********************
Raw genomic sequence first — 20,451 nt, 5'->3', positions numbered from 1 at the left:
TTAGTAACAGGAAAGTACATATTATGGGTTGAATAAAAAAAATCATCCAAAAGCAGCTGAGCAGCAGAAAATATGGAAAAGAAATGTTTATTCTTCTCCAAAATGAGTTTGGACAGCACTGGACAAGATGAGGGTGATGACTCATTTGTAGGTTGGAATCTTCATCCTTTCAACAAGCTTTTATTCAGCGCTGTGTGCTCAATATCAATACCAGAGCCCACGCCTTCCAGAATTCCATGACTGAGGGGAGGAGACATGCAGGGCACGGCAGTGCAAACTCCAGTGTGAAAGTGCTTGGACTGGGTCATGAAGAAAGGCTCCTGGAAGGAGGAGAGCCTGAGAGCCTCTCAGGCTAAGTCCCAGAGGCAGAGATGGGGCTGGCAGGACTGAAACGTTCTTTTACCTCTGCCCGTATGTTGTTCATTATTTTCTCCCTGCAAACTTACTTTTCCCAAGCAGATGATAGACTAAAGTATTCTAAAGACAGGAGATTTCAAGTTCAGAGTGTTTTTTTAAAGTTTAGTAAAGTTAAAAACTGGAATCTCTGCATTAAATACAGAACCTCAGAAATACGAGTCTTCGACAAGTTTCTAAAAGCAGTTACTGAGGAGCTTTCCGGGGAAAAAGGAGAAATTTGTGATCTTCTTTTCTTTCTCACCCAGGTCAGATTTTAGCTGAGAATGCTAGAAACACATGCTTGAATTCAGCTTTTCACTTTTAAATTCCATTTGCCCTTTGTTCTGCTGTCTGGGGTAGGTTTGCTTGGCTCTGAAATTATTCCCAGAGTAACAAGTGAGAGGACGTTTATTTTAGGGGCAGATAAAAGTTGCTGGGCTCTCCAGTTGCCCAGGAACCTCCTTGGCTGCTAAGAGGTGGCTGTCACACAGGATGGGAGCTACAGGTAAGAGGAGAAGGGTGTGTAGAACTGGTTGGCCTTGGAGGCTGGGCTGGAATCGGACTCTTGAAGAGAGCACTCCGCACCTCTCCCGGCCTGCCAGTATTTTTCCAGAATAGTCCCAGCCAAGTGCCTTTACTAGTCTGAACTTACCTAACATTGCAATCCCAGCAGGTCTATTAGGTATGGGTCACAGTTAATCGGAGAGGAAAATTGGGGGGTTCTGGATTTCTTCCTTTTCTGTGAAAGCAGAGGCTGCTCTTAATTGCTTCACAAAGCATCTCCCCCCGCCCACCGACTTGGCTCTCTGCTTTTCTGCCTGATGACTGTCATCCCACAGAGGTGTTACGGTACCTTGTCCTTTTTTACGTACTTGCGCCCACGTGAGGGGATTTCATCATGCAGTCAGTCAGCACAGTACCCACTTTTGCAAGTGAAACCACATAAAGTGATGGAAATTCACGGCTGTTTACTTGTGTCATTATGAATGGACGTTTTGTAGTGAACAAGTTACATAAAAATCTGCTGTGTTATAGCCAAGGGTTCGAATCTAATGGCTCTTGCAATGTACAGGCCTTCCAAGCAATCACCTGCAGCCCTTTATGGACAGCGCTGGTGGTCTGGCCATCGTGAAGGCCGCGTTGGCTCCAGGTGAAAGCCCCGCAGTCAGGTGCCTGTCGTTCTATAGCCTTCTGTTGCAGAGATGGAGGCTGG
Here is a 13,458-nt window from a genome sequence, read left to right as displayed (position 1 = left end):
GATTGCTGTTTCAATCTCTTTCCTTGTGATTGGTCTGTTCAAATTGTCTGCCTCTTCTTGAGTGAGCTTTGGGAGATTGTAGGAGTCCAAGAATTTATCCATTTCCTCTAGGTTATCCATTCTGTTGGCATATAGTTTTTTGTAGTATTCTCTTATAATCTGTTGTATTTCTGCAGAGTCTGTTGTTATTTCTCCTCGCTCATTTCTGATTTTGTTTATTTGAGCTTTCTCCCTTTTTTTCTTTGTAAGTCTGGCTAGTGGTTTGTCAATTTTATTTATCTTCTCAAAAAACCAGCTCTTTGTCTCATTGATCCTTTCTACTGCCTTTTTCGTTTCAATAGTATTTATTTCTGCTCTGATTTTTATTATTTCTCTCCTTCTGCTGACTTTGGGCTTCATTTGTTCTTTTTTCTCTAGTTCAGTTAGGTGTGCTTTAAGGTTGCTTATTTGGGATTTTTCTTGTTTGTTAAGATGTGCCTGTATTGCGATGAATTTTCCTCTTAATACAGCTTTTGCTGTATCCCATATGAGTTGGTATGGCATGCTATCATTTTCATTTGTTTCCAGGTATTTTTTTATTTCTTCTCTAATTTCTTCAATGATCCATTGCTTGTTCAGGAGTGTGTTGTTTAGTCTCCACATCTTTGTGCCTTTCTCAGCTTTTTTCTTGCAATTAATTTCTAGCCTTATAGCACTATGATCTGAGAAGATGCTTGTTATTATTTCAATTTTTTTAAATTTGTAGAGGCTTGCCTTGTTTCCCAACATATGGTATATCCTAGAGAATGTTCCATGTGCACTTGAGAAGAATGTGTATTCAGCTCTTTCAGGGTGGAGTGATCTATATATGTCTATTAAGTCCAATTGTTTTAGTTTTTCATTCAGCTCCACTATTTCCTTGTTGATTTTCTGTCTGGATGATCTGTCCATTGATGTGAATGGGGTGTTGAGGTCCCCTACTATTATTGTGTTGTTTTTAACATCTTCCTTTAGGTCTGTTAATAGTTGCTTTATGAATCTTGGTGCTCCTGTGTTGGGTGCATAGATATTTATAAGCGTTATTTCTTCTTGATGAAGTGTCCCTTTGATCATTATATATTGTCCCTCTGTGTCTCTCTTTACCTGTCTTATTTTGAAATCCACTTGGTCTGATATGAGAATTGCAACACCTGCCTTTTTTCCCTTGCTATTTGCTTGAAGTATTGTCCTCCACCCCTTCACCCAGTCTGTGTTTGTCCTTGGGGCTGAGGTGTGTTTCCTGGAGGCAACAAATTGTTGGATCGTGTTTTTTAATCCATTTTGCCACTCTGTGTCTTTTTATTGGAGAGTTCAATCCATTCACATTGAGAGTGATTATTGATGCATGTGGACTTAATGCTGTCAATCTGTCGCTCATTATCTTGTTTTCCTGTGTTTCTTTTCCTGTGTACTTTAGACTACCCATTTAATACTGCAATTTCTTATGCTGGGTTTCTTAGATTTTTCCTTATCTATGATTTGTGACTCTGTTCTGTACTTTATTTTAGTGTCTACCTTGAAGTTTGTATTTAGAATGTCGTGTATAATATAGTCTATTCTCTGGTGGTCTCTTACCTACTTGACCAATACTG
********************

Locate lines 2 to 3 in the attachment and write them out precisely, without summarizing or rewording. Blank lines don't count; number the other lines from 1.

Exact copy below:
TTAGTAACAGGAAAGTACATATTATGGGTTGAATAAAAAAAATCATCCAAAAGCAGCTGAGCAGCAGAAAATATGGAAAAGAAATGTTTATTCTTCTCCAAAATGAGTTTGGACAGCACTGGACAAGATGAGGGTGATGACTCATTTGTAGGTTGGAATCTTCATCCTTTCAACAAGCTTTTATTCAGCGCTGTGTGCTCAATATCAATACCAGAGCCCACGCCTTCCAGAATTCCATGACTGAGGGGAGGAGACATGCAGGGCACGGCAGTGCAAACTCCAGTGTGAAAGTGCTTGGACTGGGTCATGAAGAAAGGCTCCTGGAAGGAGGAGAGCCTGAGAGCCTCTCAGGCTAAGTCCCAGAGGCAGAGATGGGGCTGGCAGGACTGAAACGTTCTTTTACCTCTGCCCGTATGTTGTTCATTATTTTCTCCCTGCAAACTTACTTTTCCCAAGCAGATGATAGACTAAAGTATTCTAAAGACAGGAGATTTCAAGTTCAGAGTGTTTTTTTAAAGTTTAGTAAAGTTAAAAACTGGAATCTCTGCATTAAATACAGAACCTCAGAAATACGAGTCTTCGACAAGTTTCTAAAAGCAGTTACTGAGGAGCTTTCCGGGGAAAAAGGAGAAATTTGTGATCTTCTTTTCTTTCTCACCCAGGTCAGATTTTAGCTGAGAATGCTAGAAACACATGCTTGAATTCAGCTTTTCACTTTTAAATTCCATTTGCCCTTTGTTCTGCTGTCTGGGGTAGGTTTGCTTGGCTCTGAAATTATTCCCAGAGTAACAAGTGAGAGGACGTTTATTTTAGGGGCAGATAAAAGTTGCTGGGCTCTCCAGTTGCCCAGGAACCTCCTTGGCTGCTAAGAGGTGGCTGTCACACAGGATGGGAGCTACAGGTAAGAGGAGAAGGGTGTGTAGAACTGGTTGGCCTTGGAGGCTGGGCTGGAATCGGACTCTTGAAGAGAGCACTCCGCACCTCTCCCGGCCTGCCAGTATTTTTCCAGAATAGTCCCAGCCAAGTGCCTTTACTAGTCTGAACTTACCTAACATTGCAATCCCAGCAGGTCTATTAGGTATGGGTCACAGTTAATCGGAGAGGAAAATTGGGGGGTTCTGGATTTCTTCCTTTTCTGTGAAAGCAGAGGCTGCTCTTAATTGCTTCACAAAGCATCTCCCCCCGCCCACCGACTTGGCTCTCTGCTTTTCTGCCTGATGACTGTCATCCCACAGAGGTGTTACGGTACCTTGTCCTTTTTTACGTACTTGCGCCCACGTGAGGGGATTTCATCATGCAGTCAGTCAGCACAGTACCCACTTTTGCAAGTGAAACCACATAAAGTGATGGAAATTCACGGCTGTTTACTTGTGTCATTATGAATGGACGTTTTGTAGTGAACAAGTTACATAAAAATCTGCTGTGTTATAGCCAAGGGTTCGAATCTAATGGCTCTTGCAATGTACAGGCCTTCCAAGCAATCACCTGCAGCCCTTTATGGACAGCGCTGGTGGTCTGGCCATCGTGAAGGCCGCGTTGGCTCCAGGTGAAAGCCCCGCAGTCAGGTGCCTGTCGTTCTATAGCCTTCTGTTGCAGAGATGGAGGCTGG
Here is a 13,458-nt window from a genome sequence, read left to right as displayed (position 1 = left end):